News That Matters

Tag: Japanese

Japanese airborne troops jump from U.S. aircraft onto Japanese soil for first time

Japanese airborne troops jump from U.S. aircraft onto Japanese soil for first time

Business
Nov. 9 (UPI) -- A C-130J Super Hercules Special Operations cargo and transport plane from the U.S. Air Force 36th Airlift Squadron became the first U.S. aircraft to drop Japan Ground Self-Defense Force soldiers on Hiju-dai drop zone in Japan as part of the Keen Sword exercises. The jump took place in Oita prefecture, Japan, on Nov. 4, during exercise Keen Sword with 120 paratroopers from the JGSDF's 1st Airborne Brigade and observers from the U.S. Army. "It is great that we are finally able to drop JGSDF paratroopers from U.S. aircraft in Japan," Keen Sword C-130J mission commander and 36th AS C-139J pilot Capt. Jeffrey Larkin said in a press release. "Also, this is the first time that the 36th AS will fly over Hiju-dai drop zone. This is another exciting moment for us because we can fly ...
Former Japanese 'comfort woman' Ha Jeon-yeom dies at 97

Former Japanese 'comfort woman' Ha Jeon-yeom dies at 97

World
SEOUL, Oct. 26 (UPI) -- A 97-year-old woman, a victim of Japanese wartime military sexual slavery, died of old age on Friday. The death of Ha Jeon-yeom leaves the total number of surviving victims of Japanese military sexual slavery during World War II -- euphemistically called "comfort women" -- at 27, down from a total of 240 victims officially registered, according to Yonhap News. Ha was forced to serve in Japanese military brothels in several places in Asia where Japanese troops fought, including Taiwan; Hainan Island and Guangdong, China; Hong Kong; and Sumatra, Indonesia, according to House of Sharing, a shelter for sexual slavery victims. Ha returned to South Korea in 1946, a year after the war ended and had lived in Seoul. She stayed at the shelter for later years of her life. Su...
Japanese supply ship heads to space station after delays

Japanese supply ship heads to space station after delays

Technology
An unmanned Japanese space capsule is headed to the International Space Station filled with cargo including food, experiments and new batteries. The craft was launched Sunday at 2:52 a.m. from the Tanegashima Space Center in southern Japan. It will take 4 ½ days to reach the space station. The launch was delayed for about two weeks because of bad weather and a mechanical problem. The delay has led NASA to postpone two space walks to install the six lithium-ion batteries until new crew members arrive next month. They will replace aging nickel-hydrogen batteries for the station's electric power, enabling an extension of its operations. The supply ship is a 9-meter- (30-foot-) long cylinder that will be retrieved by the space station's robotic arm. It is named Kounotori, which means ...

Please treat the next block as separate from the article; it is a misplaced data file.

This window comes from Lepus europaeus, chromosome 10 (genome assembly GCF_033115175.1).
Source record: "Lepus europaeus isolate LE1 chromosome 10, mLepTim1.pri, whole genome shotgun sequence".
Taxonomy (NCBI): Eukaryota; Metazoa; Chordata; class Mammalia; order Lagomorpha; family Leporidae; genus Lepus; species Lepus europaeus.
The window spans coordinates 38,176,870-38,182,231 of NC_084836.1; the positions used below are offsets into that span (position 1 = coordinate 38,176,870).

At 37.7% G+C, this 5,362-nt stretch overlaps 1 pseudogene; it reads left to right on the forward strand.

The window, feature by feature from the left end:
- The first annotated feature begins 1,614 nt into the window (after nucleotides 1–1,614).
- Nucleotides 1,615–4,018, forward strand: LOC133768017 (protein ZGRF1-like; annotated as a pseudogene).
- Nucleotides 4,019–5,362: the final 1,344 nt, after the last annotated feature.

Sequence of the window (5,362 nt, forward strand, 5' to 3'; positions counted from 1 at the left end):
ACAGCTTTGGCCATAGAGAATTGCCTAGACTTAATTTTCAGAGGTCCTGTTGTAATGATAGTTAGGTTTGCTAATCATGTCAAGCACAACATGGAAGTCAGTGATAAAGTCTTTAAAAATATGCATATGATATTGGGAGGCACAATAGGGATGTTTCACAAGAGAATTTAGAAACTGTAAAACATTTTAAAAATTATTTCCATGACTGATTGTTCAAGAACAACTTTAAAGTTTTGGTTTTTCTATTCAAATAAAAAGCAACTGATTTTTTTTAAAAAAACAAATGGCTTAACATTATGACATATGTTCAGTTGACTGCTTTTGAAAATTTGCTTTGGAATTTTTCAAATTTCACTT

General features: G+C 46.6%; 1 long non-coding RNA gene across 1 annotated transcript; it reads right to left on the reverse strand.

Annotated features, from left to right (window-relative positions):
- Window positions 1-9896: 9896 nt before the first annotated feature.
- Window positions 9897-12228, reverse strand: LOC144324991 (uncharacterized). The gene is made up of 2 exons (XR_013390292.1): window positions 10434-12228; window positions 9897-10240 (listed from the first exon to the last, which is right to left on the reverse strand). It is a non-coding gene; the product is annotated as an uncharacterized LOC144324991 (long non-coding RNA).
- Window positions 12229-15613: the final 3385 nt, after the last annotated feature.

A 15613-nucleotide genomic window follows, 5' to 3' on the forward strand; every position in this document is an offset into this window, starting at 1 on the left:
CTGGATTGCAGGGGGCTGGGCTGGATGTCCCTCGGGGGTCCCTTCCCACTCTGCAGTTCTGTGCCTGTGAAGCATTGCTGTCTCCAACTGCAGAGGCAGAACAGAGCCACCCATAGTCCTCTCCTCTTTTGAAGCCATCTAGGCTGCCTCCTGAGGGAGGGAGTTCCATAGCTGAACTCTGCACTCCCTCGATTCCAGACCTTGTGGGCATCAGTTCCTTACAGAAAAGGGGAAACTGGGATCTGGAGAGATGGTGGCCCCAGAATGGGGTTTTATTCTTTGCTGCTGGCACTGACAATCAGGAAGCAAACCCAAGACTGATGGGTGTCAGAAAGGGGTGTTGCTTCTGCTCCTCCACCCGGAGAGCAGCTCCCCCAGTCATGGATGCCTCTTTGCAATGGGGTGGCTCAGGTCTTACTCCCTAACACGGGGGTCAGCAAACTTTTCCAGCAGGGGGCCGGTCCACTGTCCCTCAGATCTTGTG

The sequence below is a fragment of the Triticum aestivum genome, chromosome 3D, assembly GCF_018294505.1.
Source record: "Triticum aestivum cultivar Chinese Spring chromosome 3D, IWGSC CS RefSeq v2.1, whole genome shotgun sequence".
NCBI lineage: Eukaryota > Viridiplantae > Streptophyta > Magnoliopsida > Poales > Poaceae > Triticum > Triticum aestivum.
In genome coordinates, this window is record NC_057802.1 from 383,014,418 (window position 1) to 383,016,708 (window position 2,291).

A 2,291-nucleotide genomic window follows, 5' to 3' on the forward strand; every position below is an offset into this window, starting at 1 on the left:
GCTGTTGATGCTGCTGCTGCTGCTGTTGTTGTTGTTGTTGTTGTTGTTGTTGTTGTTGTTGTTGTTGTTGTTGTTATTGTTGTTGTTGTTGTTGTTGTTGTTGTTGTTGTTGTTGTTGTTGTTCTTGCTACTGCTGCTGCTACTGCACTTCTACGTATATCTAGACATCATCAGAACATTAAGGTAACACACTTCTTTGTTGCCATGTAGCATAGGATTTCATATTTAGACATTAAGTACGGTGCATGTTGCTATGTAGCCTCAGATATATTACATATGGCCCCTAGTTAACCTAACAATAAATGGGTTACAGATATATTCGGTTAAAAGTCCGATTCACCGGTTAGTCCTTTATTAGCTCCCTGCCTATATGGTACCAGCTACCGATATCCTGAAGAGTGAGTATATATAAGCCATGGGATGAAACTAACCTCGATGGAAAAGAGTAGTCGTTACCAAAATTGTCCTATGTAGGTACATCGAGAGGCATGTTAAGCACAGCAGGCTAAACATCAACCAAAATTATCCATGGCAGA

Japanese space agency launches hopping probes

Japanese space agency launches hopping probes

Technology
A hopping space probe which will land on the surface of a large asteroid has been launched by the Japanese Space Agency. The agency's spacecraft released two small exploration robots in a research project to find clues to the origin of the solar system.Both Minerva-II rovers were lowered from the unmanned Hayabusa2, on to the asteroid Ryugu.The rovers move around by hopping, because the gravity on the asteroid makes rolling difficult. Each hop lasts 15 minutes. Image: The probe can be seen as a shadow on the asteroid The spacecraft travelled to the asteroid, which is 170 miles (280m km) from Earth, and arrived in June.The space agency (JAXA) said it would know if the robots have landed on Saturday, when they will send...
Japanese whale hunters kill 122 pregnant minke

Japanese whale hunters kill 122 pregnant minke

Science
Japanese hunters caught and killed 122 pregnant minke whales as part of its Antarctic summer "field survey".A report sent to the International Whaling Commission (IWC) reveals hunters caught 333 minkes in total.The team left Japan in November 2017 for the Southern Ocean and returned in March 2018.Japan says its whaling programme is for scientific purposes, despite a 2014 UN ruling against its "lethal research" and widespread condemnation.In a new research plan published after the UN ruling, Japan said it was "scientifically imperative" to understand Antarctica's ecosystem through collecting and analysing animals.How many whales did Japan catch?The country's New Scientific Whale Research Program in the Antarctic Ocean (NEWREP-A) s...